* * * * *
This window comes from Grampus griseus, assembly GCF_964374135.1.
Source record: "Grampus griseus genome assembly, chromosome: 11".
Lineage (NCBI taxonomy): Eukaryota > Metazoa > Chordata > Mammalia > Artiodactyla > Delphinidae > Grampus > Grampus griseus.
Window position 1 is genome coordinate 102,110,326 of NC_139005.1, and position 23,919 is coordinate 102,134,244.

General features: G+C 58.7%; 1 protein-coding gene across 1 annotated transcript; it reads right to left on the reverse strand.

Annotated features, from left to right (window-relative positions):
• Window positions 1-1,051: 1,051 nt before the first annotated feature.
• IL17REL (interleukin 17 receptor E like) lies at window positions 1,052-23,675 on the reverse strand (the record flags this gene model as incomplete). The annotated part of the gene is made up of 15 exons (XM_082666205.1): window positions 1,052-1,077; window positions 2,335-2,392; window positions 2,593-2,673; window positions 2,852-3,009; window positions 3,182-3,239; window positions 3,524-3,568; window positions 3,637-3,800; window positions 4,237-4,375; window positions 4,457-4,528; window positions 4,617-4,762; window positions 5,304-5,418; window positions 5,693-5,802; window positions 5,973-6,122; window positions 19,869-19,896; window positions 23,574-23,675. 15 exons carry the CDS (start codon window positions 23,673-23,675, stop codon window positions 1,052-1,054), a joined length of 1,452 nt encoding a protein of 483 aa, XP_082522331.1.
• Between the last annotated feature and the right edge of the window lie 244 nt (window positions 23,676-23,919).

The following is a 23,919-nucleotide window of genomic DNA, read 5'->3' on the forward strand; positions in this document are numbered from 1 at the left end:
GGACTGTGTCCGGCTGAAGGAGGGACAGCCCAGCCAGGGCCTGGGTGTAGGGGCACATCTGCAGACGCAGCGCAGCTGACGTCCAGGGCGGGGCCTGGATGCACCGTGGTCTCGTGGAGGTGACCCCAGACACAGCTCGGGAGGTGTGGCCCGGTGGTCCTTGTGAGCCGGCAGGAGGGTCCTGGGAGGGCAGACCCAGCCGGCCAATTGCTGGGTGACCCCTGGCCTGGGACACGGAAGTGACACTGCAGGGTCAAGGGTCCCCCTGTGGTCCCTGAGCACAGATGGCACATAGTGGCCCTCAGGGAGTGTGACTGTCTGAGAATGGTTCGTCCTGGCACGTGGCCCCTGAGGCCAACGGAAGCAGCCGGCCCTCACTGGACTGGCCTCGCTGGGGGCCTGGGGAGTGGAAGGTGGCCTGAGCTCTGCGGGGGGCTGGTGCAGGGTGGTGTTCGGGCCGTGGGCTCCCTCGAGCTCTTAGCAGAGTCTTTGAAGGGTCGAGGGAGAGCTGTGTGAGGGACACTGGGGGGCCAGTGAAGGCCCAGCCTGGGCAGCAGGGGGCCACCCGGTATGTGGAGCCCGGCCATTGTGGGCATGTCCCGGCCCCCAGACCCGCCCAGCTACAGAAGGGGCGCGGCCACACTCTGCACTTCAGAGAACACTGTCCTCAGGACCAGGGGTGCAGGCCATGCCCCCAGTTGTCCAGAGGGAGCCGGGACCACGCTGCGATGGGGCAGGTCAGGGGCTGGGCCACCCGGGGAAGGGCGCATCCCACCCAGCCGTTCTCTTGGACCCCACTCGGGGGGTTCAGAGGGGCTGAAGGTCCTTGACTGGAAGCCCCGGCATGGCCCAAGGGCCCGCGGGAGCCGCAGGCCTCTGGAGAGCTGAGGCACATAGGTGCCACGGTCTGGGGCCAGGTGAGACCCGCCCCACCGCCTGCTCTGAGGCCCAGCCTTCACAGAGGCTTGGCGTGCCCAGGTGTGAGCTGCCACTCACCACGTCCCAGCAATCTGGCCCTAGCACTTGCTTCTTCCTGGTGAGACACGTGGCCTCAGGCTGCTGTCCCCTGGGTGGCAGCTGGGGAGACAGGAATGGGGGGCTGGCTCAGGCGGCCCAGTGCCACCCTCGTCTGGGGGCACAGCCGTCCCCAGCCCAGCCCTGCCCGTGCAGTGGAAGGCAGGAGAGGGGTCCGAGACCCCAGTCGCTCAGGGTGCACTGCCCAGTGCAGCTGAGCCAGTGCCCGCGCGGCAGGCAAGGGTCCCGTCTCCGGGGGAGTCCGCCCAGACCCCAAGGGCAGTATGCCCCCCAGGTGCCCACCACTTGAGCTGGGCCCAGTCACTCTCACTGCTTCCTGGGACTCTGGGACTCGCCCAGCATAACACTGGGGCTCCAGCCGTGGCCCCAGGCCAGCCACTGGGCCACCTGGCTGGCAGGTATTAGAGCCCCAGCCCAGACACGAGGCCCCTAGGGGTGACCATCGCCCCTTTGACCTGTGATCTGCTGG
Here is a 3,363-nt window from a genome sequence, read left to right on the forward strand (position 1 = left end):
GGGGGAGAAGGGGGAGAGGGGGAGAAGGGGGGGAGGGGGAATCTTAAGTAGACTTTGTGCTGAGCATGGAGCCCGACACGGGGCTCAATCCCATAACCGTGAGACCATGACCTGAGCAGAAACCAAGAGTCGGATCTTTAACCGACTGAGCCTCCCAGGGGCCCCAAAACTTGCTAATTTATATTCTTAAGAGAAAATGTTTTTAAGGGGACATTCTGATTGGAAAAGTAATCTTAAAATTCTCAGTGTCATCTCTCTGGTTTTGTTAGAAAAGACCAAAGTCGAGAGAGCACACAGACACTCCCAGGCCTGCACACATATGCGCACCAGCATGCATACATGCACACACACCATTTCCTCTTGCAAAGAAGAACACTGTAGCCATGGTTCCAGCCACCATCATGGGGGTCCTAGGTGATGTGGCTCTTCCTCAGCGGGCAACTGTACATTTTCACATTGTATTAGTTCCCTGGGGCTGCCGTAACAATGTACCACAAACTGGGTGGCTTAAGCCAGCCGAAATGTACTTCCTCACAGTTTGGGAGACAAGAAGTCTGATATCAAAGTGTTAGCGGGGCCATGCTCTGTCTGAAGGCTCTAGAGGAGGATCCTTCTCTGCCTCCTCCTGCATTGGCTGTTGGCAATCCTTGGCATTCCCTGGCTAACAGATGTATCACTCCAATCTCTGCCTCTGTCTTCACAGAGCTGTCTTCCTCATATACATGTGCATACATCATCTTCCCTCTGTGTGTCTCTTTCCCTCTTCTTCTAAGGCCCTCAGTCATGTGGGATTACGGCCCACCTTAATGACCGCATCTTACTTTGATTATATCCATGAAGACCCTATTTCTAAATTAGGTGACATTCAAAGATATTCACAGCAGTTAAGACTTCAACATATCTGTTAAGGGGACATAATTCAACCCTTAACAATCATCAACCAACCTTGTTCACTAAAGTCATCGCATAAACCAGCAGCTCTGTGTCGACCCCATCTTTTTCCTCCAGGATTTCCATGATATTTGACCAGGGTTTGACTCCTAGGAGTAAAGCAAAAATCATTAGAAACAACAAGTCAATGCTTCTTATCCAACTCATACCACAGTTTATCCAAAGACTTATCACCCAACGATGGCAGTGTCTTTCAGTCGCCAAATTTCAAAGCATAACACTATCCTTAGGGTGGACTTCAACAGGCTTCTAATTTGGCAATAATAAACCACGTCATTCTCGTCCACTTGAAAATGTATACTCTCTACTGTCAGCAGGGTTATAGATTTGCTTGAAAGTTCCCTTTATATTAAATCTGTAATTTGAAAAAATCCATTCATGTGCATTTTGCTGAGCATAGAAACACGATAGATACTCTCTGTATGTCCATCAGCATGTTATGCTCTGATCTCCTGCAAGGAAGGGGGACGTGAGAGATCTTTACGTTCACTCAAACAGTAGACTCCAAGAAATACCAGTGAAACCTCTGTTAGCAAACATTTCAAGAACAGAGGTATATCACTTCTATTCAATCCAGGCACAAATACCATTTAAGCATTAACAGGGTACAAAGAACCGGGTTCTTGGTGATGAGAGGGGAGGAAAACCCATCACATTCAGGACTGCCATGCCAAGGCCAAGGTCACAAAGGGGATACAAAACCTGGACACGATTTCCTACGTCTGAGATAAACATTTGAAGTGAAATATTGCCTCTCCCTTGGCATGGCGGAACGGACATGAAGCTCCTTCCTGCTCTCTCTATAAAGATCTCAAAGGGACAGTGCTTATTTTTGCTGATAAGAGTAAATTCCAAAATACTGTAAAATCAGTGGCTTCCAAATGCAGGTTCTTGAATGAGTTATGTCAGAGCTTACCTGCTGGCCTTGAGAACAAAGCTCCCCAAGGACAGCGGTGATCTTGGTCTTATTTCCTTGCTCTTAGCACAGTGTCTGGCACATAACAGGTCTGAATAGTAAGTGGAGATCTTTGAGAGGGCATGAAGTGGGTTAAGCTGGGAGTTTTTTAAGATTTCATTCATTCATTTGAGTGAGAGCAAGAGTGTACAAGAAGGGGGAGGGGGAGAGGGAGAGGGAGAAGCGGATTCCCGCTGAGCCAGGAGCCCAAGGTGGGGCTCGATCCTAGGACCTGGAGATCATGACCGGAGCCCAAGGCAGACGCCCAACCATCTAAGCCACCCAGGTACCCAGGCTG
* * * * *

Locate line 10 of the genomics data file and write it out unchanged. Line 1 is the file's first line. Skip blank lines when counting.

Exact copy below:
The following is a 23,919-nucleotide window of genomic DNA, read 5'->3' on the forward strand; positions in this document are numbered from 1 at the left end: